Thursday, July 7, 2011

Tallkin' Fundraising

"Here now for his first visit to CNBC since April's exclusive interview is the presumed front-runner for the 2012 Republican nomination, former Massachusetts governor Mitt Romney. Governor Romney, welcome back to the show."
"Thanks, Larry. Good to be with you."
"All right. Thank you very much. Now, in your fund raising announcement yesterday - and we're very grateful you came on today, incidentally, because we love to talk about the intersection of money and politics - you were very critical of some of the other candidates fundraising prowess, and in particular you said they have no private sector experience. And then you made that  joke where Calista Gingrich is telling a friend that she's responsible for making Newt a millionaire. Go ahead and finish that one off for us, please."
"Oh, okay. So her friend asks 'What was he before you?' and Calista says 'a billionaire'. That's a great old joke."
"It's all right. But it does lead us to the serious topic of the Gingrich financial picture. In the latest quarter he only raised two million dollars and he's floating over a million in debt. I believe that to be rather ineffective. My question to you is, would you shoot yourself if your own efforts turned out to be that lame?"
"No, but only because I consider suicide to be a mortal sin."

"All right. Very good response, OK, very clever, and I can't say I didn't see that coming. I'll put that down as a yes, you would kill yourself if you were that big of a loser."
"Those are Fred Karger numbers."
"No, they're not. Fred Karger only raised eighty thousand dollars this quarter, which in my book doesn't even qualify him to run for dogcatcher."
"That's not even enough to buy a nice car. But you know who's been doing some serious fundraising? Michele Bachmann. She hasn't released her second quarter figures yet, but I wouldn't be surprised if they show her playing in my league."
"But you have personal resources of over two hundred million which you're not shy about using for your own campaign. At the intersection of money and power, you're a Lamborghini and Bachmann is a Chevy Van."
"Well, you've got to have some place to put all those kids. Still, I'll be interested in seeing how much Michele rakes in."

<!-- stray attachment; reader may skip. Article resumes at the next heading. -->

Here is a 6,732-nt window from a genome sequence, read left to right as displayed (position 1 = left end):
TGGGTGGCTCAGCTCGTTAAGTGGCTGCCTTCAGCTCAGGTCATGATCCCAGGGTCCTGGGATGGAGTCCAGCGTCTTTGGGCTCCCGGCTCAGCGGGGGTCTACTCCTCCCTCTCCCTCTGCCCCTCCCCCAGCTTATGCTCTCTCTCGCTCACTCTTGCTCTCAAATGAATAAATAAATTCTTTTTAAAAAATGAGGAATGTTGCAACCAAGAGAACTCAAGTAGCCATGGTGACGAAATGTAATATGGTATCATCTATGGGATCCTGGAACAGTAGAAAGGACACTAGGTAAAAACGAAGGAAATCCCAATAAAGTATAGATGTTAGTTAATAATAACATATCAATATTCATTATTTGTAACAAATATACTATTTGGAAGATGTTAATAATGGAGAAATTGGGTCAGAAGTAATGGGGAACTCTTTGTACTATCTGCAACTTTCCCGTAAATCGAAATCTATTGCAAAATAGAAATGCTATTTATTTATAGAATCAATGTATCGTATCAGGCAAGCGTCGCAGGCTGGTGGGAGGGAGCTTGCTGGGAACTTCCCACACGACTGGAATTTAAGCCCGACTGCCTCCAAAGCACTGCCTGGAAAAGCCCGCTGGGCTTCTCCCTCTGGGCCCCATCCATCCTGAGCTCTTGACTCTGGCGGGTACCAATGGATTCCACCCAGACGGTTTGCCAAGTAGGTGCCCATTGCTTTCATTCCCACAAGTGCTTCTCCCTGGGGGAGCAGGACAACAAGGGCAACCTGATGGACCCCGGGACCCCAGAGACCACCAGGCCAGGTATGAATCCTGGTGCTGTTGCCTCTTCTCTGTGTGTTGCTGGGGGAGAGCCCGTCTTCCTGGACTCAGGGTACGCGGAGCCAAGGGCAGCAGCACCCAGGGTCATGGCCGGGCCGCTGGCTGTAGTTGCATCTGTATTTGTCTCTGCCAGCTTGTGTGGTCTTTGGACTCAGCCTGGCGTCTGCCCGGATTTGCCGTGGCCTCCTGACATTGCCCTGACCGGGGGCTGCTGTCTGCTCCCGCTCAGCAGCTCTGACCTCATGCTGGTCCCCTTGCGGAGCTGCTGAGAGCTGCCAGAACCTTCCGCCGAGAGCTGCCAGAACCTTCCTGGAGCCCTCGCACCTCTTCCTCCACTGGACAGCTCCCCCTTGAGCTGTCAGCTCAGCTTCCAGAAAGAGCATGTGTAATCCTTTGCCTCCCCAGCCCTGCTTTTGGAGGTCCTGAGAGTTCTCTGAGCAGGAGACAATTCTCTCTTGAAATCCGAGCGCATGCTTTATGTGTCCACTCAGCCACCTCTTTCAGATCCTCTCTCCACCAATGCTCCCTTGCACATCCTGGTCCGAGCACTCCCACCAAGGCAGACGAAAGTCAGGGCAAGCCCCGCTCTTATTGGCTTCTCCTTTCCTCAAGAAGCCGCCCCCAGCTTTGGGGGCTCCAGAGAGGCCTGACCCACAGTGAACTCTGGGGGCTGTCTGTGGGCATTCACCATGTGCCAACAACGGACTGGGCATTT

"Don't get me wrong, so will I. As a matter of fact. she'll be on the Kudlow Report the day after she releases her totals. That is an honor that we only give to the real financial players, which is why you're on tonight. You raised eighteen million dollars this quarter. How does that make you feel?"
"Grateful towards the people who are willing to invest in a better tomorrow, of course, and thankful that..."
"No, I mean does that make you sad? Angry? While your eighteen million for the quarter is clearly beyond the realm of your competitors, it's nothing to write home about. I mean, Obama's fundraising machine could eat yours on a plate with fava beans and a nice Chianti."
"He certainly could pull a Hannibal Lecter on my machine, so I've just got to hope the audience doesn't like that character."
"A lot of people close to your campaign were giving hints of a twenty-five to thirty million dollar quarter, which would have been more in line with the 2007 Romney run where you weren't as well known. What's changed in those four years?"
"Larry, I guess the biggest difference is that the smaller contributors have become increasingly aware of my own personal fortune. There's a certain incongruity in the idea of donating money to a rich man."
"I couldn't agree more. Unless you're in a position to gain power through your contribution, you're better off using your little donation for pizza and a six pack."
"Absolutely. If twenty bucks is all you can send me, then just vote for me because you're a victim of the Obama economy and hope for the best."
"Sage advice. We've got to break for commercial but Governor Romney has agreed to stay with us for the entire show."
"I could talk about this stuff all night long."
"And tonight, you'll have that opportunity. Coming up at the intersection between money and politics, the potential juggernaut of a fundraising machine that is Rick Perry, and later on, the fundraising fiasco of Tim Pawlenty. Stay tuned."


  1. "There's a certain incongruity in the idea of donating money to a rich man." These days, this observation would apply to virtually everybody now in Congress.

  2. "He certainly could pull a Hannibal Lecter on my machine, so I've just got to hope the audience doesn't like that character."

    Heh. A bit deeep for Mittens--his jokes are about equal to what Pat Boone might use for his warm-up act.

  3. This comment has been removed by the author.